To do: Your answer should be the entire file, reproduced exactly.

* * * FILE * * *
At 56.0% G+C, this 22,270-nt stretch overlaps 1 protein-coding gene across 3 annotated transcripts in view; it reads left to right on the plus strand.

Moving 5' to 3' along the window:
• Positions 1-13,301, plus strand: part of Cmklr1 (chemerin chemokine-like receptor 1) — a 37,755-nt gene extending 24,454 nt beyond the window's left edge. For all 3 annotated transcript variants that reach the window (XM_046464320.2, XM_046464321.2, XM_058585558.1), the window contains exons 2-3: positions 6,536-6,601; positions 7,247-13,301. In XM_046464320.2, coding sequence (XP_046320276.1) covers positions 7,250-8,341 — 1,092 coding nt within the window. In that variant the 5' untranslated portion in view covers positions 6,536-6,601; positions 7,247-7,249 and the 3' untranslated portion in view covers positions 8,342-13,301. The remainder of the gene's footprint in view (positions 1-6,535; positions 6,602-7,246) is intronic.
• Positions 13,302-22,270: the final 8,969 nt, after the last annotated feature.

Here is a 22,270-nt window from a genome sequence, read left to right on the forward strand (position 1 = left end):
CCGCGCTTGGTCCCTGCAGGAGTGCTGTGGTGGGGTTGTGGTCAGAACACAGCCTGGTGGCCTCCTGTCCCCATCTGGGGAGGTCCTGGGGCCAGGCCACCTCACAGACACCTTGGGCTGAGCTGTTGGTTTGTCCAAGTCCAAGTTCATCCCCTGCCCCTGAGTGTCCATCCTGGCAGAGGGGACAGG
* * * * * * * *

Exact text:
At 56.0% G+C, this 22,270-nt stretch overlaps 1 protein-coding gene across 3 annotated transcripts in view; it reads left to right on the plus strand.

Moving 5' to 3' along the window:
• Positions 1-13,301, plus strand: part of Cmklr1 (chemerin chemokine-like receptor 1) — a 37,755-nt gene extending 24,454 nt beyond the window's left edge. For all 3 annotated transcript variants that reach the window (XM_046464320.2, XM_046464321.2, XM_058585558.1), the window contains exons 2-3: positions 6,536-6,601; positions 7,247-13,301. In XM_046464320.2, coding sequence (XP_046320276.1) covers positions 7,250-8,341 — 1,092 coding nt within the window. In that variant the 5' untranslated portion in view covers positions 6,536-6,601; positions 7,247-7,249 and the 3' untranslated portion in view covers positions 8,342-13,301. The remainder of the gene's footprint in view (positions 1-6,535; positions 6,602-7,246) is intronic.
• Positions 13,302-22,270: the final 8,969 nt, after the last annotated feature.

Here is a 22,270-nt window from a genome sequence, read left to right on the forward strand (position 1 = left end):
CCGCGCTTGGTCCCTGCAGGAGTGCTGTGGTGGGGTTGTGGTCAGAACACAGCCTGGTGGCCTCCTGTCCCCATCTGGGGAGGTCCTGGGGCCAGGCCACCTCACAGACACCTTGGGCTGAGCTGTTGGTTTGTCCAAGTCCAAGTTCATCCCCTGCCCCTGAGTGTCCATCCTGGCAGAGGGGACAGG